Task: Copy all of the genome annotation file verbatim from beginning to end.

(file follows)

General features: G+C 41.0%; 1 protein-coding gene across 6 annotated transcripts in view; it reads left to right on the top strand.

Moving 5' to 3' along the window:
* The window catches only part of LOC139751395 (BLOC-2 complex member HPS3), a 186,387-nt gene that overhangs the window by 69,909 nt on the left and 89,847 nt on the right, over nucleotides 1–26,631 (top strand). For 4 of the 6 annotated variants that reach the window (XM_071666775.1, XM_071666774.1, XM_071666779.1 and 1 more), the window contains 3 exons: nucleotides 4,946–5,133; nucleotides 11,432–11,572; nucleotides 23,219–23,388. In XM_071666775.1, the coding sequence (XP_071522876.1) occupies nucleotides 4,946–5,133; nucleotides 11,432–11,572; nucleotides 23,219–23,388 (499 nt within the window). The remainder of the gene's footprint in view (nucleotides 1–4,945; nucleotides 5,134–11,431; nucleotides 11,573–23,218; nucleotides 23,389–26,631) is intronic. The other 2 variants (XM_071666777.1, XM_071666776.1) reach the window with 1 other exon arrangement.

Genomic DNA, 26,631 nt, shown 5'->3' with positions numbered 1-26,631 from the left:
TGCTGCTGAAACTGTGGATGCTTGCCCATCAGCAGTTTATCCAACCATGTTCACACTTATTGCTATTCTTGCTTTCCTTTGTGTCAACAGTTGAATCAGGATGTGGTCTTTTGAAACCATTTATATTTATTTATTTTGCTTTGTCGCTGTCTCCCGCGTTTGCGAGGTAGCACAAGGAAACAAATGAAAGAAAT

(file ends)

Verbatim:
General features: G+C 41.0%; 1 protein-coding gene across 6 annotated transcripts in view; it reads left to right on the top strand.

Moving 5' to 3' along the window:
* The window catches only part of LOC139751395 (BLOC-2 complex member HPS3), a 186,387-nt gene that overhangs the window by 69,909 nt on the left and 89,847 nt on the right, over nucleotides 1–26,631 (top strand). For 4 of the 6 annotated variants that reach the window (XM_071666775.1, XM_071666774.1, XM_071666779.1 and 1 more), the window contains 3 exons: nucleotides 4,946–5,133; nucleotides 11,432–11,572; nucleotides 23,219–23,388. In XM_071666775.1, the coding sequence (XP_071522876.1) occupies nucleotides 4,946–5,133; nucleotides 11,432–11,572; nucleotides 23,219–23,388 (499 nt within the window). The remainder of the gene's footprint in view (nucleotides 1–4,945; nucleotides 5,134–11,431; nucleotides 11,573–23,218; nucleotides 23,389–26,631) is intronic. The other 2 variants (XM_071666777.1, XM_071666776.1) reach the window with 1 other exon arrangement.

Genomic DNA, 26,631 nt, shown 5'->3' with positions numbered 1-26,631 from the left:
TGCTGCTGAAACTGTGGATGCTTGCCCATCAGCAGTTTATCCAACCATGTTCACACTTATTGCTATTCTTGCTTTCCTTTGTGTCAACAGTTGAATCAGGATGTGGTCTTTTGAAACCATTTATATTTATTTATTTTGCTTTGTCGCTGTCTCCCGCGTTTGCGAGGTAGCACAAGGAAACAAATGAAAGAAAT